We have long known that advancing age and family history are the strongest risk factors for late-onset Alzheimer’s disease. What science has only recognized in the last two decades, however, is that the two interact—and their impact must be understood together. Although the genes we inherit from our parents—our genetics—do not change, and every cell carries the same DNA, the way and amounts that our DNA is translated into proteins—our epigenetics—is different in different cells, and can and does change with our life experience. Regulatory genes do not themselves encode proteins, but instead affect the expression of protein-encoding genes. CIRCUITS—the Collaboration to Infer Regulatory Circuits and Uncover Innovative Therapeutic Strategies—is investigating how the expression of regulatory genes differs in health and disease, at different stages of disease, and in different cell types and brain regions in these contexts.
The Alzheimer’s Genome Project™ (AGP), headed by Dr. Rudy Tanzi and funded by CureAlz, has identified many gene variants impacting either risk of Alzheimer’s or age of onset. Some of these variants—such as APOE4—are of genes that encode specific proteins; in that case, ApoE4. However, the majority of these risk variants are in regulatory genes. CIRCUITS is developing an extraordinary repository of information about how regulatory genes change gene expression over our lifespan in different cells and brain regions, how these changes differ in those who will or have developed Alzheimer’s disease, and how the risk variants identified by AGP relate to these changes. In a disease like Alzheimer’s, in which our risk increases as our bodies accumulate experience, and in which our genetics affects our risk but does not define it, understanding how epigenetic regulation ties experience to DNA is vital to understanding where and how to intervene.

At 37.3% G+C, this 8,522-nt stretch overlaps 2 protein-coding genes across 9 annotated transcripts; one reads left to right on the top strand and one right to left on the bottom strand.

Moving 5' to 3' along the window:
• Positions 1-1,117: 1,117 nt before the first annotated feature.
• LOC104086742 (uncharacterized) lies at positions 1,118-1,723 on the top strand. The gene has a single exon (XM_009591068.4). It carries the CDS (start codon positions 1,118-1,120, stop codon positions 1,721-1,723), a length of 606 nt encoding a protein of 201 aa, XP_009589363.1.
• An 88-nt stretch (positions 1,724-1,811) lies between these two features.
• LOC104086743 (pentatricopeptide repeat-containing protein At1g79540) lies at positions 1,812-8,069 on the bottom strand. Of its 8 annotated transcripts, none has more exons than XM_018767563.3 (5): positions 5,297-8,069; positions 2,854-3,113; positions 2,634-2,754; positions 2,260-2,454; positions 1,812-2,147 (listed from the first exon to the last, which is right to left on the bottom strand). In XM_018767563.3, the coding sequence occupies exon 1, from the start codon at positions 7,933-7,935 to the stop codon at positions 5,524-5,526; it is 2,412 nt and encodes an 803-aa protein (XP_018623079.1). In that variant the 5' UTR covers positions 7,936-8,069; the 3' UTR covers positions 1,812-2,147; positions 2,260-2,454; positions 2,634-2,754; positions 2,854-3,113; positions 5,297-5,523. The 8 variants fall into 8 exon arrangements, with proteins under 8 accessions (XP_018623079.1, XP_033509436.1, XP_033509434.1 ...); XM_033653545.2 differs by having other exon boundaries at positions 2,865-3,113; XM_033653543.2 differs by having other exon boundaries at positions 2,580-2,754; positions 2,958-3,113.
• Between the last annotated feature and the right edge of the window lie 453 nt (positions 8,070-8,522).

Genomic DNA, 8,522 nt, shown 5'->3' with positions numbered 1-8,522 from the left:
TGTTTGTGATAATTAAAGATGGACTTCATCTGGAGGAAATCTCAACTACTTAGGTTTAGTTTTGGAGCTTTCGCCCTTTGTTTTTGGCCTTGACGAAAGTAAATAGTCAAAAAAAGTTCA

CIRCUITS: FUNDED RESEARCHERS
Lars Bertram, M.D., University of Lübeck
Joseph R. Ecker, Ph.D., The Salk Institute
Winston Hide, Ph.D., Beth Israel Deaconess Medical Center
Bradley T. Hyman, M.D., Ph.D., Massachusetts General Hospital
Rudolf Jaenisch, M.D., Massachusetts Institute of Technology
*Manolis Kellis, Ph.D., Massachusetts Institute of Technology
Andreas Pfenning, Ph.D., Carnegie Mellon University
Rudy Tanzi, Ph.D., Massachusetts General Hospital
*Li-Huei Tsai, Ph.D., Massachusetts Institute of Technology